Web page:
active

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active:

see voicevoice,
grammatical category according to which an action is referred to as done by the subject (active, e.g., men shoot bears) or to the subject (passive, e.g., bears are shot by men). In Latin, voice is a category of inflection like mood or tense.
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active

1. (of a volcano) erupting periodically; not extinct
2. Astronomy (of the sun) exhibiting a large number of sunspots, solar flares, etc., and a marked variation in intensity and frequency of radio emission
3. Commerce
a. producing or being used to produce profit, esp in the form of interest
b. of or denoting stocks or shares that have been actively bought and sold as recorded in the Official List of the London Stock Exchange
4. Electronics
a. containing a source of power
b. capable of amplifying a signal or controlling some function
Collins Discovery Encyclopedia, 1st edition © HarperCollins Publishers 2005

active

(1) Using some form of, or a greater amount of, electronic processing in a device. For example, "active 3D" glasses contain circuits that constantly synchronize with the monitor in contrast to "passive 3D" glasses that perform no processing. Active matrix displays have a transistor for each subpixel in contrast to their passive matrix counterpart, which uses far fewer transistors. See active 3D and active matrix. Contrast with passive.

(2) Physically involved in work or athletic endeavors. For example, Samsung phones designed for rugged activities are branded as Galaxy Active devices. See Galaxy S.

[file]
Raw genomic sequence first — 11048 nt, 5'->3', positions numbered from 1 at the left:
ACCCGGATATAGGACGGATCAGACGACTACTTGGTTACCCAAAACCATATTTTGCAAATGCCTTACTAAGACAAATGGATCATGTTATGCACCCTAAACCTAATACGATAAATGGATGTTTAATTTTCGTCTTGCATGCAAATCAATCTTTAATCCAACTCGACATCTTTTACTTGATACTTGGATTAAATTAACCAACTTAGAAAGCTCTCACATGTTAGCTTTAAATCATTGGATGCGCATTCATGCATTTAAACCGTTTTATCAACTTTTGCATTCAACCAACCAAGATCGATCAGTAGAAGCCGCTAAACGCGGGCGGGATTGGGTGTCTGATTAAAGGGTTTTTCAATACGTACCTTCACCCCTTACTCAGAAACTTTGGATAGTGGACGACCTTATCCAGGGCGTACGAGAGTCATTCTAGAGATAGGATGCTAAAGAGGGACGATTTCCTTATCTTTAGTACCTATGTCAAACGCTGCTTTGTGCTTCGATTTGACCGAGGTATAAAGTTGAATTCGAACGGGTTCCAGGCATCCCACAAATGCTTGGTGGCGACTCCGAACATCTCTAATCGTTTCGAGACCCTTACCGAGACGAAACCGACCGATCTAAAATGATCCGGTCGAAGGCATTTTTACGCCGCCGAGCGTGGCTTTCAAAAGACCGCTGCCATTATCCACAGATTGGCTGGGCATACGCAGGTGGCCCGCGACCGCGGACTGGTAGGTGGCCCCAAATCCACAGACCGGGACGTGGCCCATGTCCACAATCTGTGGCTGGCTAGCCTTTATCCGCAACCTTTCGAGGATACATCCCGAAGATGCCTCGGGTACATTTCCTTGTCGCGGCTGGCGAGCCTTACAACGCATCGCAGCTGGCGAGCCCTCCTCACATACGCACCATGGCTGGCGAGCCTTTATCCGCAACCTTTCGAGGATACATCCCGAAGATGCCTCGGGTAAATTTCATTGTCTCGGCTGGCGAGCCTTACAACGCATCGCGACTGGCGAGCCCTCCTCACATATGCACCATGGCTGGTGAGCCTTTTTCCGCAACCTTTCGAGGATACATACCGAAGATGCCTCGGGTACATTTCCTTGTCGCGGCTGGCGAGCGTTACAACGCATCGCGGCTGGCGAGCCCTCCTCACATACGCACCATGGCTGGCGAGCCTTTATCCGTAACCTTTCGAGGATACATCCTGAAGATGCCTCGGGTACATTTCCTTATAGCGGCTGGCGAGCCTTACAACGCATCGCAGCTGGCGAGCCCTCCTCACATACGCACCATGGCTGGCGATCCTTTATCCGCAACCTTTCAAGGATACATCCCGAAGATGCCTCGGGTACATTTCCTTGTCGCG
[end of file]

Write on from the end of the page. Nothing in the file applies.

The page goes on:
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References in periodicals archive ?
They have subject matter experts who visit the healthcare organization to provide training, review of analytics and reports, and discuss the evidence-based transfusion guidelines. The program is customizable for a hospital's needs--surgery, nursing, or the laboratory.
Based on guidelines for perioperative transfusion and adjuvant therapy published by the American Society of Anesthesiologists in 2006 and the American AABB transfusion guidelines of 2012, erythrocyte infusion was carried out with Hb level < 60-70 g/L and not needed if Hb level exceeded 100 g/L.
Current SA obstetric transfusion guidelines recommend antenatal transfusion for patients with symptomatic anaemia and/or with haemoglobin values <6 g/dL, or emergency caesarean section for patients with haemoglobin values <8 g/dL.
As a result, the trigger point of blood transfusion may be different in the emergency use of the existing transfusion guidelines. The present study was designed to evaluate whether the scheme can be safely and effectively used for emergency patients, so as to be supported by multicenter and large sample data in the future.
Transfusion guidelines and group assignment were followed both intraoperatively and postoperatively.
Application of blood transfusion guidelines in a major hospital of Kinshasa, Zaire.
AABB published transfusion guidelines in March in the Annals of Internal Medicine noting that doctors aren't consistent when deciding when to transfuse.
Transfusion guidelines for neonates and older children.
Modern transfusion guidelines in a case of massive hemorrhage after trauma call for transfusing fresh frozen plasma (FFP) at a ratio of FFP to red blood cells (RBCs) of >1:1.5.